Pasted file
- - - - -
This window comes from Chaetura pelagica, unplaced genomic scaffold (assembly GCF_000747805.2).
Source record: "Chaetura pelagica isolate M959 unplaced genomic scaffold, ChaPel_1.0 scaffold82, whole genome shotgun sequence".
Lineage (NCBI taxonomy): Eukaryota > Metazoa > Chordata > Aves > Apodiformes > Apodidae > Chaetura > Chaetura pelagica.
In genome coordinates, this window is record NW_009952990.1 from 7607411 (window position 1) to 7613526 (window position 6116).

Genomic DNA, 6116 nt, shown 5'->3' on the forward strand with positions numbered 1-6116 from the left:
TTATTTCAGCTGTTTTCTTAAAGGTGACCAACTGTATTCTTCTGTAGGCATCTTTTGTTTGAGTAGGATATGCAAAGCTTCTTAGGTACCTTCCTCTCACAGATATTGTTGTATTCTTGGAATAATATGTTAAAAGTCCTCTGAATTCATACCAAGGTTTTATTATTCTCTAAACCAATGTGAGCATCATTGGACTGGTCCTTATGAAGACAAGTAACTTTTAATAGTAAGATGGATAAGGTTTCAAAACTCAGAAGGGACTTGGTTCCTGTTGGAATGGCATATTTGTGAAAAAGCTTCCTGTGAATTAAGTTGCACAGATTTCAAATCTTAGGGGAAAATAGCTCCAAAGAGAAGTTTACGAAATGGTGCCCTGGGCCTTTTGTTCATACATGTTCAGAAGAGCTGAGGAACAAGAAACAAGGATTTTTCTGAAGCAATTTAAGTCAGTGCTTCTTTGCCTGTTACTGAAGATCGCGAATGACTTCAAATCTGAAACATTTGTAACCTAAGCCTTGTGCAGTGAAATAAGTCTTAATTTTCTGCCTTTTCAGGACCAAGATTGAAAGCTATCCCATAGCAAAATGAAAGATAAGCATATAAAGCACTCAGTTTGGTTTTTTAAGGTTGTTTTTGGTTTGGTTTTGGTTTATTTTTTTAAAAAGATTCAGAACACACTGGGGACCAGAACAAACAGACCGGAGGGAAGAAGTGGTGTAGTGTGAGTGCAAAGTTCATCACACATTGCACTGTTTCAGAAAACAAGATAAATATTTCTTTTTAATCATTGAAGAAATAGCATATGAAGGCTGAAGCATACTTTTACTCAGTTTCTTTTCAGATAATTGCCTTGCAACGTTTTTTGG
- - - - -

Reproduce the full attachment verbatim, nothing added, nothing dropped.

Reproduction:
This window comes from Chaetura pelagica, unplaced genomic scaffold (assembly GCF_000747805.2).
Source record: "Chaetura pelagica isolate M959 unplaced genomic scaffold, ChaPel_1.0 scaffold82, whole genome shotgun sequence".
Lineage (NCBI taxonomy): Eukaryota > Metazoa > Chordata > Aves > Apodiformes > Apodidae > Chaetura > Chaetura pelagica.
In genome coordinates, this window is record NW_009952990.1 from 7607411 (window position 1) to 7613526 (window position 6116).

Genomic DNA, 6116 nt, shown 5'->3' on the forward strand with positions numbered 1-6116 from the left:
TTATTTCAGCTGTTTTCTTAAAGGTGACCAACTGTATTCTTCTGTAGGCATCTTTTGTTTGAGTAGGATATGCAAAGCTTCTTAGGTACCTTCCTCTCACAGATATTGTTGTATTCTTGGAATAATATGTTAAAAGTCCTCTGAATTCATACCAAGGTTTTATTATTCTCTAAACCAATGTGAGCATCATTGGACTGGTCCTTATGAAGACAAGTAACTTTTAATAGTAAGATGGATAAGGTTTCAAAACTCAGAAGGGACTTGGTTCCTGTTGGAATGGCATATTTGTGAAAAAGCTTCCTGTGAATTAAGTTGCACAGATTTCAAATCTTAGGGGAAAATAGCTCCAAAGAGAAGTTTACGAAATGGTGCCCTGGGCCTTTTGTTCATACATGTTCAGAAGAGCTGAGGAACAAGAAACAAGGATTTTTCTGAAGCAATTTAAGTCAGTGCTTCTTTGCCTGTTACTGAAGATCGCGAATGACTTCAAATCTGAAACATTTGTAACCTAAGCCTTGTGCAGTGAAATAAGTCTTAATTTTCTGCCTTTTCAGGACCAAGATTGAAAGCTATCCCATAGCAAAATGAAAGATAAGCATATAAAGCACTCAGTTTGGTTTTTTAAGGTTGTTTTTGGTTTGGTTTTGGTTTATTTTTTTAAAAAGATTCAGAACACACTGGGGACCAGAACAAACAGACCGGAGGGAAGAAGTGGTGTAGTGTGAGTGCAAAGTTCATCACACATTGCACTGTTTCAGAAAACAAGATAAATATTTCTTTTTAATCATTGAAGAAATAGCATATGAAGGCTGAAGCATACTTTTACTCAGTTTCTTTTCAGATAATTGCCTTGCAACGTTTTTTGG